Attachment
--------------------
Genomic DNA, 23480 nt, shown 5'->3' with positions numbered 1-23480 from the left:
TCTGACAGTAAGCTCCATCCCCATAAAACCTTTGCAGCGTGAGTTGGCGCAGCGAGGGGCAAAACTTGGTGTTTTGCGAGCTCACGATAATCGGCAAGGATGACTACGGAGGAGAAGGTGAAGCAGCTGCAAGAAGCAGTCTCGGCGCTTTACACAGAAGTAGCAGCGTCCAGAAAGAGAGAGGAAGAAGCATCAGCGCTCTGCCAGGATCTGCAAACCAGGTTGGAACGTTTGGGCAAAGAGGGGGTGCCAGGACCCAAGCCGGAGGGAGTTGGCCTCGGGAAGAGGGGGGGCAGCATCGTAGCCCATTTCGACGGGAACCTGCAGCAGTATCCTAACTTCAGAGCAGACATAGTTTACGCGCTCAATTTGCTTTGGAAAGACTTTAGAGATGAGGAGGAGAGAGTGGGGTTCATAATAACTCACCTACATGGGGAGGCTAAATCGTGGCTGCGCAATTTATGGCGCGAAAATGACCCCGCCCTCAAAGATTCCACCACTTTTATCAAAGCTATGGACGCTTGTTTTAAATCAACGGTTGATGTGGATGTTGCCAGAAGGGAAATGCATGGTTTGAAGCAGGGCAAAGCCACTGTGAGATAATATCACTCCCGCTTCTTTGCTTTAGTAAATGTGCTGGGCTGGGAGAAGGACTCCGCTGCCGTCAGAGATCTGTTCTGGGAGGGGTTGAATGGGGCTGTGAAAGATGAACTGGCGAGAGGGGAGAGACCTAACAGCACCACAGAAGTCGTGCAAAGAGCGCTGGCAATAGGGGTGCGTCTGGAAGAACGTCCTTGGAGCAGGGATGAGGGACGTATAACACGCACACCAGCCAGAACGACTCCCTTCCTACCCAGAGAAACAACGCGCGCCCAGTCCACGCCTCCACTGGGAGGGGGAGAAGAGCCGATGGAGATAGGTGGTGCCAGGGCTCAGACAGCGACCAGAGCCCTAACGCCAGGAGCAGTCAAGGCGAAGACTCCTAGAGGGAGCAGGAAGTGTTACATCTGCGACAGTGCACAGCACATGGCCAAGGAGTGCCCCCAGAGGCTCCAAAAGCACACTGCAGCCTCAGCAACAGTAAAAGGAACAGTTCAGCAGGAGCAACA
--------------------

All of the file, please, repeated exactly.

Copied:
Genomic DNA, 23480 nt, shown 5'->3' with positions numbered 1-23480 from the left:
TCTGACAGTAAGCTCCATCCCCATAAAACCTTTGCAGCGTGAGTTGGCGCAGCGAGGGGCAAAACTTGGTGTTTTGCGAGCTCACGATAATCGGCAAGGATGACTACGGAGGAGAAGGTGAAGCAGCTGCAAGAAGCAGTCTCGGCGCTTTACACAGAAGTAGCAGCGTCCAGAAAGAGAGAGGAAGAAGCATCAGCGCTCTGCCAGGATCTGCAAACCAGGTTGGAACGTTTGGGCAAAGAGGGGGTGCCAGGACCCAAGCCGGAGGGAGTTGGCCTCGGGAAGAGGGGGGGCAGCATCGTAGCCCATTTCGACGGGAACCTGCAGCAGTATCCTAACTTCAGAGCAGACATAGTTTACGCGCTCAATTTGCTTTGGAAAGACTTTAGAGATGAGGAGGAGAGAGTGGGGTTCATAATAACTCACCTACATGGGGAGGCTAAATCGTGGCTGCGCAATTTATGGCGCGAAAATGACCCCGCCCTCAAAGATTCCACCACTTTTATCAAAGCTATGGACGCTTGTTTTAAATCAACGGTTGATGTGGATGTTGCCAGAAGGGAAATGCATGGTTTGAAGCAGGGCAAAGCCACTGTGAGATAATATCACTCCCGCTTCTTTGCTTTAGTAAATGTGCTGGGCTGGGAGAAGGACTCCGCTGCCGTCAGAGATCTGTTCTGGGAGGGGTTGAATGGGGCTGTGAAAGATGAACTGGCGAGAGGGGAGAGACCTAACAGCACCACAGAAGTCGTGCAAAGAGCGCTGGCAATAGGGGTGCGTCTGGAAGAACGTCCTTGGAGCAGGGATGAGGGACGTATAACACGCACACCAGCCAGAACGACTCCCTTCCTACCCAGAGAAACAACGCGCGCCCAGTCCACGCCTCCACTGGGAGGGGGAGAAGAGCCGATGGAGATAGGTGGTGCCAGGGCTCAGACAGCGACCAGAGCCCTAACGCCAGGAGCAGTCAAGGCGAAGACTCCTAGAGGGAGCAGGAAGTGTTACATCTGCGACAGTGCACAGCACATGGCCAAGGAGTGCCCCCAGAGGCTCCAAAAGCACACTGCAGCCTCAGCAACAGTAAAAGGAACAGTTCAGCAGGAGCAACA